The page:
Work of pathologist-artist is on display
The fascinating work of a leading physician-artist is being featured in a summer exhibition at the Park Avenue and Krembs galleries at UHS Binghamton General Hospital. "Abstract Art in Pathology" showcases examples of the work of Jagmohan Sidhu, MD, medical director of Pathology and Laboratory Medicine at UHS, from July 10 to Aug. 18.
This anthology finds inspiration from presentations during weekly cancer conferences at UHS. To Dr. Sidhu, patterns of tissue under the microscope are akin to paintings on a canvas. His 57-year-long love of drawing and painting has primed his visual cortex to be exceptional at pattern recognition in anatomic pathology. This pattern recognition helps him make quick and accurate diagnoses and also makes him see abstract things in the pathology slides.
The art show is about some of the abstract objects he has seen in the pathology slides under the microscope. The meticulous process of preparing pathology slides produces evidence of disease and definitive diagnoses. Vivid colors emerge from various stains. Varied structural as well as abstract shapes and forms appear. While purely the work of nature through cellular evolution or transformation, one cannot ignore these unique artistic renderings. In checking out these curated images, each will show a simple interpretation of the pathology finding.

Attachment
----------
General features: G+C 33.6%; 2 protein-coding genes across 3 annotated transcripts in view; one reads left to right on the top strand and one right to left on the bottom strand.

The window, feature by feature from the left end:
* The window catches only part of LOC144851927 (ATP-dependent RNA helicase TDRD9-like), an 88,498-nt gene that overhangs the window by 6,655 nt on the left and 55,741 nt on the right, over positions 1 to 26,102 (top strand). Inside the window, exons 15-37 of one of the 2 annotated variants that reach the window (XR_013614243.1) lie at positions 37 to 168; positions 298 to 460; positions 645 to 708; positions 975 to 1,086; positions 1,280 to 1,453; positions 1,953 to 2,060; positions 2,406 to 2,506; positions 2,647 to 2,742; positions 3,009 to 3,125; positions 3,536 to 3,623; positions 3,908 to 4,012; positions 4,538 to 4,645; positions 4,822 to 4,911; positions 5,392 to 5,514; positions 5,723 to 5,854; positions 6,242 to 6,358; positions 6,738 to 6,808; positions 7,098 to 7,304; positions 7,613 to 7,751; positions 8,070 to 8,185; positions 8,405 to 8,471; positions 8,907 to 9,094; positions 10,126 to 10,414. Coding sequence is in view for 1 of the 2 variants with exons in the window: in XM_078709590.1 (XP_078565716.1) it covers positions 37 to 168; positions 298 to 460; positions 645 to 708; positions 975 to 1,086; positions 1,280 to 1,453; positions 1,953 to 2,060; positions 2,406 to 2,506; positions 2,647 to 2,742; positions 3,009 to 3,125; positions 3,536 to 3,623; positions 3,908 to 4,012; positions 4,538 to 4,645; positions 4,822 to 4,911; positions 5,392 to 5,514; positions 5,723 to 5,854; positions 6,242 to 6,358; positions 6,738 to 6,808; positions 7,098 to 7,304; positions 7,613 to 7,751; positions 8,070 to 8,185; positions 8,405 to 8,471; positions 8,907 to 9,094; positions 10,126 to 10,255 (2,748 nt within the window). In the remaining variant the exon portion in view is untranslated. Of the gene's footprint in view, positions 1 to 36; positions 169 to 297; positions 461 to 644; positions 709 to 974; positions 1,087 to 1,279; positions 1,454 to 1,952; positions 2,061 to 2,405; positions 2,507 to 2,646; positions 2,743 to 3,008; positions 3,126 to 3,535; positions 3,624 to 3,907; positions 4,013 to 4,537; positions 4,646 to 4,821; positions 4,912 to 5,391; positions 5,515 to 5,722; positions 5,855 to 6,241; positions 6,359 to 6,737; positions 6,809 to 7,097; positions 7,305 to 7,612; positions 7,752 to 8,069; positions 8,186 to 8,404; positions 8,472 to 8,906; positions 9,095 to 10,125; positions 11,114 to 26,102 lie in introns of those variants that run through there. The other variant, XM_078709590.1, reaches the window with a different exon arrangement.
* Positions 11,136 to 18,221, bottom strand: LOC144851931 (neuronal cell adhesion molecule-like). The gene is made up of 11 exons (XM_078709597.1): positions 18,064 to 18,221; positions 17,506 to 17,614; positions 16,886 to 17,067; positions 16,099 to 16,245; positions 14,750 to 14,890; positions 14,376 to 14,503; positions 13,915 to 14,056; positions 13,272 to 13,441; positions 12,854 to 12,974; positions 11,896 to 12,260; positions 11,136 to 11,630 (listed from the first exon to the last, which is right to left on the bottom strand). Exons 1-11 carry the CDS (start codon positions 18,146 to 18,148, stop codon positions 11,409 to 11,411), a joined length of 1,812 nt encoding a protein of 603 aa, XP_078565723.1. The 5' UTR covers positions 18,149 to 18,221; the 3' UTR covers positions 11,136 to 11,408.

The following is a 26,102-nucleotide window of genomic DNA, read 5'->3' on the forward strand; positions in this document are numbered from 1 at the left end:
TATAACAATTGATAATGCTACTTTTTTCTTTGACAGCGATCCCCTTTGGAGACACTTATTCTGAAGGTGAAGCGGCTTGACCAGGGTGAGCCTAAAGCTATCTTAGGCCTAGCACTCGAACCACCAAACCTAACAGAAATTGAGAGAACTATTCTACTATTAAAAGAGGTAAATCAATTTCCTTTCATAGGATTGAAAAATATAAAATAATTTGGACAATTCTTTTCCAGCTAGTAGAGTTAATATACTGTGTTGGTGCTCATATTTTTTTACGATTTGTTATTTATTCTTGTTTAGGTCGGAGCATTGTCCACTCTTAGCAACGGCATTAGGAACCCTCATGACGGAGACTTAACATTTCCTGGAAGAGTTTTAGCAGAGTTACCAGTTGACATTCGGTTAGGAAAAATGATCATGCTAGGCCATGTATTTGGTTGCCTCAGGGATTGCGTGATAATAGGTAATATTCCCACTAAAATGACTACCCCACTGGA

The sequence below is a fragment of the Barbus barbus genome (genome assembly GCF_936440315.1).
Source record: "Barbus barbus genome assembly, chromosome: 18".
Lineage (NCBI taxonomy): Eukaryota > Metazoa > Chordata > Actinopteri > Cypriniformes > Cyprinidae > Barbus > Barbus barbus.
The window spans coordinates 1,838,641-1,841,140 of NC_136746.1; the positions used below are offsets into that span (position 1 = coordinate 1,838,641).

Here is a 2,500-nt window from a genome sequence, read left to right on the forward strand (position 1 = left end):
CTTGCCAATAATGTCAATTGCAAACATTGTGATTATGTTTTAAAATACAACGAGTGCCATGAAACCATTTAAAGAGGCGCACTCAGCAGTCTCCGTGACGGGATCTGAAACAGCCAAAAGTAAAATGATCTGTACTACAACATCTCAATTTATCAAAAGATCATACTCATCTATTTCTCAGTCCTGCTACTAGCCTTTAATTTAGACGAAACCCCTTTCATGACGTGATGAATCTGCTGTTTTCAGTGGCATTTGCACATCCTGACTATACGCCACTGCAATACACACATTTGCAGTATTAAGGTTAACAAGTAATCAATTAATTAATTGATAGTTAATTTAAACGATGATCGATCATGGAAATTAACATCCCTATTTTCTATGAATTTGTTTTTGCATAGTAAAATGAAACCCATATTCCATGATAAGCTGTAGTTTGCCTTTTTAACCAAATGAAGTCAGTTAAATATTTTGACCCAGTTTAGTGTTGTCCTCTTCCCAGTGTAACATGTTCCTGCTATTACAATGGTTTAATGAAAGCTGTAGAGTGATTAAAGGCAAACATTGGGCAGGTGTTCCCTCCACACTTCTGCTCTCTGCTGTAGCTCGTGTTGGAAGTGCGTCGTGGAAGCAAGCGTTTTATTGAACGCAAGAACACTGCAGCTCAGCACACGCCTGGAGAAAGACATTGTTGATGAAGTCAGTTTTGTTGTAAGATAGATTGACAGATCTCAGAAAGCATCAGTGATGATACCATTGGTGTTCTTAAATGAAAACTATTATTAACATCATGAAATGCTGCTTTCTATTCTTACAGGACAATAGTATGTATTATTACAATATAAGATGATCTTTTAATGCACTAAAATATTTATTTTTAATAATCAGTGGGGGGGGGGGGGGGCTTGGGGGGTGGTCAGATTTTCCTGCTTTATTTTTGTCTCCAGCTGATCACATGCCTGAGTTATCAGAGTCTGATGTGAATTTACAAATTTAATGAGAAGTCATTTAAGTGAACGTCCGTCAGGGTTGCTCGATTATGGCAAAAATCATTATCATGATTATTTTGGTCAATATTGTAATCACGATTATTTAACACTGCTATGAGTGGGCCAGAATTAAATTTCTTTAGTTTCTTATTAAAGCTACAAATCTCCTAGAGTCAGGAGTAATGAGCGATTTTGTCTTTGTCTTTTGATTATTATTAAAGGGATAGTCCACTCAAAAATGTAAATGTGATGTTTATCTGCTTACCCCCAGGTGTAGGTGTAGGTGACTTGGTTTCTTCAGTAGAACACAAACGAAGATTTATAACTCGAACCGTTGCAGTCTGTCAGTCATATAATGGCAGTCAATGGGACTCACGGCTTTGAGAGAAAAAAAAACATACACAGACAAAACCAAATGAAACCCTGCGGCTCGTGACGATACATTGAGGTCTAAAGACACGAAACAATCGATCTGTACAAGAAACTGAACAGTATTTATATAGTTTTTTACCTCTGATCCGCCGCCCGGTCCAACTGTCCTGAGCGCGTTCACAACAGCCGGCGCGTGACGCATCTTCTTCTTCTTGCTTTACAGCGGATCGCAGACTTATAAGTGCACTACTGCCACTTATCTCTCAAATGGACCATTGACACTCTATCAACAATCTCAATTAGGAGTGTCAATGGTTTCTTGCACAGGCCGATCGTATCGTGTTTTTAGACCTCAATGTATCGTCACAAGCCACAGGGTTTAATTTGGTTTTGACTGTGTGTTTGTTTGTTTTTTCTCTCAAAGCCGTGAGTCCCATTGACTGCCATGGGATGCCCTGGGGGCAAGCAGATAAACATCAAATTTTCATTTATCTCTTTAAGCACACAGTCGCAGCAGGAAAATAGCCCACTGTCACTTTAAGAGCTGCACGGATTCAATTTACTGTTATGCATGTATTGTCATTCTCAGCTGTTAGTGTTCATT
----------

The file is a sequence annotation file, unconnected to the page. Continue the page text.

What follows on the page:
As an interactive art exhibit, this collection aims not only to entertain, but also educate and deepen the viewing public’s understanding and appreciation of the science that brought about the images. While enjoining the viewing public’s input in this novel approach for creative expression, the artist strongly believes that integrating art and science into visually appealing images of daily life will stimulate interest in medical science. Highlighting the work of Dr. Sidhu, the distinct opportunity to exhibit these images in a public forum allows the doctor to share an intersection of art and pathology.
The art galleries are inside UHS Binghamton General, and admission for viewing is free.